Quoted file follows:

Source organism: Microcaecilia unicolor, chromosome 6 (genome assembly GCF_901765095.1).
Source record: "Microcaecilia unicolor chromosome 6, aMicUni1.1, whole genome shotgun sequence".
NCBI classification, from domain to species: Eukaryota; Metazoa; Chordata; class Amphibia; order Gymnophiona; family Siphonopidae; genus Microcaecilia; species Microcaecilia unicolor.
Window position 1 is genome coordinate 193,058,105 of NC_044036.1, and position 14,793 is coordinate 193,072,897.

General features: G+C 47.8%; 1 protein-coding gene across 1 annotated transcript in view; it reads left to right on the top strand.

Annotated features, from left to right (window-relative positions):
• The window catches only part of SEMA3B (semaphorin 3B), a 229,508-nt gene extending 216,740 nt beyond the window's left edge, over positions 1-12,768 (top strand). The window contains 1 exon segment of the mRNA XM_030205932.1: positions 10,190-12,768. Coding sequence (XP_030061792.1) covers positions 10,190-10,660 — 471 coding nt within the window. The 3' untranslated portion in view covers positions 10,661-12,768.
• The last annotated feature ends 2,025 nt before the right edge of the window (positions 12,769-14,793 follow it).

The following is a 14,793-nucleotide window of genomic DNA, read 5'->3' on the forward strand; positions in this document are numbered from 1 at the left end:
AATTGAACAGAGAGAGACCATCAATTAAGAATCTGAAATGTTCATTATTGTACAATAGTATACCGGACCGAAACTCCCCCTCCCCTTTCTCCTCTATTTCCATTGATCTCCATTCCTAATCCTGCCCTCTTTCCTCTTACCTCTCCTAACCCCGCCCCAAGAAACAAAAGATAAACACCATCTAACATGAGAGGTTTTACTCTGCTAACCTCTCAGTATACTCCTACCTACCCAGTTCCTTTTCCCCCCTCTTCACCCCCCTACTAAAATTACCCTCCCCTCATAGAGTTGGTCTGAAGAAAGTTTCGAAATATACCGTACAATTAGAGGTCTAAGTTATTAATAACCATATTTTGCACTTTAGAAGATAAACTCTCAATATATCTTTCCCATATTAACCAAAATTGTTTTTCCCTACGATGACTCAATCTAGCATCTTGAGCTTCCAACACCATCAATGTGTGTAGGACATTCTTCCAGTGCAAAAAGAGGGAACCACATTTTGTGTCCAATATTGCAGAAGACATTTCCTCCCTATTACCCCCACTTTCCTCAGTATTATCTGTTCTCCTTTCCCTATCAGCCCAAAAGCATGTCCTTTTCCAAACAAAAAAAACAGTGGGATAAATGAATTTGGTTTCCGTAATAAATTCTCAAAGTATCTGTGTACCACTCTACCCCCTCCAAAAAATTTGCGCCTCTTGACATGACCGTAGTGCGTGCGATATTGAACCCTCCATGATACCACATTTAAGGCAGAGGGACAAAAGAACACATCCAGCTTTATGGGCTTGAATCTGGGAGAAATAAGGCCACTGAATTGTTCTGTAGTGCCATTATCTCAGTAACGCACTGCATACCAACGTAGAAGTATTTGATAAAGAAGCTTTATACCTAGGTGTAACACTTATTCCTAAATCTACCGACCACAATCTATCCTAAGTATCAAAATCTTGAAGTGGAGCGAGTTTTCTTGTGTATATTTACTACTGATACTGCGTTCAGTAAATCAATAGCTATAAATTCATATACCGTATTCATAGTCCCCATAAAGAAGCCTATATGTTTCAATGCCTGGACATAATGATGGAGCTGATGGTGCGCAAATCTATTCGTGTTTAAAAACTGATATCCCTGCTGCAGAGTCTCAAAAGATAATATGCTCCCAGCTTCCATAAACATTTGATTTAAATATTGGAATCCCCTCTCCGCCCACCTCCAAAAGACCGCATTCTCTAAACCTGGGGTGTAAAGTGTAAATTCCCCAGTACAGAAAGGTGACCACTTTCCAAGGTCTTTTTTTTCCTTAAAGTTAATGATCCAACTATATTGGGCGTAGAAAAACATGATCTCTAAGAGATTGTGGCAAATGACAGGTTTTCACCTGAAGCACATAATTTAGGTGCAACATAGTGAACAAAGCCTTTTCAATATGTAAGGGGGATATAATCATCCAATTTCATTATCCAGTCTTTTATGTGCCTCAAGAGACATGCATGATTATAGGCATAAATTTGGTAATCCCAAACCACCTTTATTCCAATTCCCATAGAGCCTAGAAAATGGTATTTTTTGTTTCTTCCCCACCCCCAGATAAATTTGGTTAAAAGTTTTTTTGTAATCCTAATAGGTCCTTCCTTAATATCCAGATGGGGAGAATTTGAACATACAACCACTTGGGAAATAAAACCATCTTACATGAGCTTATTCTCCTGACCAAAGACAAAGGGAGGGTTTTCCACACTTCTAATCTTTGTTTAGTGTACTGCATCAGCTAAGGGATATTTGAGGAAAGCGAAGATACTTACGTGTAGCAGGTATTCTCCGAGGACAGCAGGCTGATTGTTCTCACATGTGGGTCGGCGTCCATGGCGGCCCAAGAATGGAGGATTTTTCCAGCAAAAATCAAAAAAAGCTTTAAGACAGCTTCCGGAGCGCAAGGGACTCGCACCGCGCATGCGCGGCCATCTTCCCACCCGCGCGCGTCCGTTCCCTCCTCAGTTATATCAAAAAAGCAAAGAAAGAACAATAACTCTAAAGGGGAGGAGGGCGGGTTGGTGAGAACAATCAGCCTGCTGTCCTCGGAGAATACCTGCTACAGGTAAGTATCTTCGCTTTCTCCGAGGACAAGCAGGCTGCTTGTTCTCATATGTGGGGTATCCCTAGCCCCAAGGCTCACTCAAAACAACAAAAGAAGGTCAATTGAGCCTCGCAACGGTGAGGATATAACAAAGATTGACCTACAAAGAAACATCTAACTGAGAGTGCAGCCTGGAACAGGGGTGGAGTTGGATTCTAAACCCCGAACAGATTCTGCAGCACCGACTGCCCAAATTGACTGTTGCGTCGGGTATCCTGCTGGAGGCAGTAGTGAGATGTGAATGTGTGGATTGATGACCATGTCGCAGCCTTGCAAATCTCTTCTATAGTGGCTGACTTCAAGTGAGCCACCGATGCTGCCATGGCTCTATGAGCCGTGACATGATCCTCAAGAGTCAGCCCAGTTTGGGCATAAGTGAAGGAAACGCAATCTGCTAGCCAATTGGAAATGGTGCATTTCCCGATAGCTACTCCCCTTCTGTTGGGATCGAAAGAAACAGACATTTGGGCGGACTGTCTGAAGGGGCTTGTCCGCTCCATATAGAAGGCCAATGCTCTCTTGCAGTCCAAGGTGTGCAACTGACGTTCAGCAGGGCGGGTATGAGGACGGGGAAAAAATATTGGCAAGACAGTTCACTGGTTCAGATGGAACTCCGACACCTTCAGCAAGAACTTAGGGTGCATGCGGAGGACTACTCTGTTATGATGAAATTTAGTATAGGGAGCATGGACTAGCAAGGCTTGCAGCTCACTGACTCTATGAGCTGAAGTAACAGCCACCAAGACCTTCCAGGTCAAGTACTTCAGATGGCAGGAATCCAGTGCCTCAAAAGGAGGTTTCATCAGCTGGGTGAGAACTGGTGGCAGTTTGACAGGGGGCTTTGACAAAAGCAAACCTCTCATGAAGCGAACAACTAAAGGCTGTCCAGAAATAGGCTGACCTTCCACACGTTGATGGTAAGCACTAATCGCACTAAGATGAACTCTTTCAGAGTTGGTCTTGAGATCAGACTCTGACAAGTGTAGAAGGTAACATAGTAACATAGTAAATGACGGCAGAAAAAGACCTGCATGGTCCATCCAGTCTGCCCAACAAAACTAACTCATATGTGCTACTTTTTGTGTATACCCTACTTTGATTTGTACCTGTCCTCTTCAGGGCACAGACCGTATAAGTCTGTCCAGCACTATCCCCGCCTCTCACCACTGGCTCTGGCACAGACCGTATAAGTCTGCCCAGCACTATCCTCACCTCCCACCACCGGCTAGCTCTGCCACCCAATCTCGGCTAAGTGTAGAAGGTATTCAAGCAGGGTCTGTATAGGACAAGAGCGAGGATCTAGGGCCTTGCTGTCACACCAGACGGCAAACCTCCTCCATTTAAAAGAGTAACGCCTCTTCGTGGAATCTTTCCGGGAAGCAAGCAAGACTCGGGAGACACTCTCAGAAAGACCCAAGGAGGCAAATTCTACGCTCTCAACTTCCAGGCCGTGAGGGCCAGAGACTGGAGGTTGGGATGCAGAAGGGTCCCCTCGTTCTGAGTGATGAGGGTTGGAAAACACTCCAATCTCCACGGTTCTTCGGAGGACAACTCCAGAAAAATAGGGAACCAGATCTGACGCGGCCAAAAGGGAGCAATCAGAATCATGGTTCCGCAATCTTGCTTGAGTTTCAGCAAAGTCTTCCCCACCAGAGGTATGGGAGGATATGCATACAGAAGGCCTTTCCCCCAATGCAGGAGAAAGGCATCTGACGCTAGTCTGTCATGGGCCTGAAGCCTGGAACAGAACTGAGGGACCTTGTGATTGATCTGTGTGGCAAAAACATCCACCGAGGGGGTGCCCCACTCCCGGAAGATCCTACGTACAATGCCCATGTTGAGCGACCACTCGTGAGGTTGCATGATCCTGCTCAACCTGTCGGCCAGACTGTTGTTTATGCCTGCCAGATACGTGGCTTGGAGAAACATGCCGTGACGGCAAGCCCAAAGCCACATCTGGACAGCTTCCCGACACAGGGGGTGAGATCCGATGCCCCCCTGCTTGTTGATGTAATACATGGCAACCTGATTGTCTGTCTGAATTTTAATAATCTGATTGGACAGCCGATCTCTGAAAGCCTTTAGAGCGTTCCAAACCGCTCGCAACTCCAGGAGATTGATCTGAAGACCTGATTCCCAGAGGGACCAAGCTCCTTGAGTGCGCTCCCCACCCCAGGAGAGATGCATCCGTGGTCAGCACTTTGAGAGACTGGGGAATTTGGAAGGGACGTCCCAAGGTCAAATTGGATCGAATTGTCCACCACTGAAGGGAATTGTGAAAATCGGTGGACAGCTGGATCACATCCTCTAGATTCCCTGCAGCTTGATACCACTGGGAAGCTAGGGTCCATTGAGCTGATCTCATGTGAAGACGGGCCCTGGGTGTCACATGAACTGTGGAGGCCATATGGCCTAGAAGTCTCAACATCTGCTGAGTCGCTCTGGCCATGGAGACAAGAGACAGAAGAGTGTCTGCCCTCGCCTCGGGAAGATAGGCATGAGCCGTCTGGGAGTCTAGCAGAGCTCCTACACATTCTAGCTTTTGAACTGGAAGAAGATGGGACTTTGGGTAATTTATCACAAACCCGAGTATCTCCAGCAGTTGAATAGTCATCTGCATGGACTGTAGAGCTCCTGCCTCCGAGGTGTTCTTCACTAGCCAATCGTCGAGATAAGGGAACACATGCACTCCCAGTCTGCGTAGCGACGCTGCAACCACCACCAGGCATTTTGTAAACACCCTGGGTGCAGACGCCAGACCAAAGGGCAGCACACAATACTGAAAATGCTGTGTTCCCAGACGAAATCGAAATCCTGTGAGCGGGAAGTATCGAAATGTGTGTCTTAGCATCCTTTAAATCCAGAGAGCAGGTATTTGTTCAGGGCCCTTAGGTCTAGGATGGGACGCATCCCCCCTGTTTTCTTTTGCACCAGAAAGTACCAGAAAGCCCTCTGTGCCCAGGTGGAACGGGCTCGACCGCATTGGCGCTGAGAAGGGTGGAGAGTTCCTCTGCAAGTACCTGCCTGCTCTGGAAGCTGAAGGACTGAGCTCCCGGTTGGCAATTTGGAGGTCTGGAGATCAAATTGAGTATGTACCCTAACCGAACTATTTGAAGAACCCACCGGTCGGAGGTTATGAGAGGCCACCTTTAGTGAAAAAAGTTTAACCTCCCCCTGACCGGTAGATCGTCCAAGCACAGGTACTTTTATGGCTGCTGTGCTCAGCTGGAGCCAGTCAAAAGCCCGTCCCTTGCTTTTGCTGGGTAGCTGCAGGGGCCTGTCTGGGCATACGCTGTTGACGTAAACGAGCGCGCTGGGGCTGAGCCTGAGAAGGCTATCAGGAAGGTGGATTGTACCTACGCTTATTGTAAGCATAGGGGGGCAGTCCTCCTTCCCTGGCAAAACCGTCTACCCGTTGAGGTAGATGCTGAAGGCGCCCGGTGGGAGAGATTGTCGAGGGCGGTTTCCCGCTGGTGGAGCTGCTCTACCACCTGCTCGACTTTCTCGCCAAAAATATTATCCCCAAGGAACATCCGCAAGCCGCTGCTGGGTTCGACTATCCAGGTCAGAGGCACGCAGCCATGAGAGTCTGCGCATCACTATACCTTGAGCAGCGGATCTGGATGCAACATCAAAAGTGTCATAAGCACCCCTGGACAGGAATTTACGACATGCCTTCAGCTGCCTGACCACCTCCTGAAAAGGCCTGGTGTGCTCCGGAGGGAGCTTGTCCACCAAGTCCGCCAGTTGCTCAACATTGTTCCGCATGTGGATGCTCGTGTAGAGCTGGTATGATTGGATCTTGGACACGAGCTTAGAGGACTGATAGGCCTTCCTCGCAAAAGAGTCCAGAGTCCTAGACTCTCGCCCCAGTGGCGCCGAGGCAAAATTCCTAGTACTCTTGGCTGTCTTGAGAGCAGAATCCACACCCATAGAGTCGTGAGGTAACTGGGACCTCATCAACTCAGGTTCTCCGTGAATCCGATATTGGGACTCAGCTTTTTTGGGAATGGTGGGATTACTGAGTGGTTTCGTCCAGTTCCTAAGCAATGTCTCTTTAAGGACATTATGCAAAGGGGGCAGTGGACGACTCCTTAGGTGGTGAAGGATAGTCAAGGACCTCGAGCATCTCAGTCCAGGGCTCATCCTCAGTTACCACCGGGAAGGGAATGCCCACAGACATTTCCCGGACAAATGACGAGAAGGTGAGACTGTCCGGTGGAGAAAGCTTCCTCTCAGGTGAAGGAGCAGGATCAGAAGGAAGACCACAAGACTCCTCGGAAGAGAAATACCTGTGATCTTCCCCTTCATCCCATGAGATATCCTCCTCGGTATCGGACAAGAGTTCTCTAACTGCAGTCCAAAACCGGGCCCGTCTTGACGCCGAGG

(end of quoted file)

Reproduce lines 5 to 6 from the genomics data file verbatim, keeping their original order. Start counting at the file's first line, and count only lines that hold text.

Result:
General features: G+C 47.8%; 1 protein-coding gene across 1 annotated transcript in view; it reads left to right on the top strand.

Annotated features, from left to right (window-relative positions):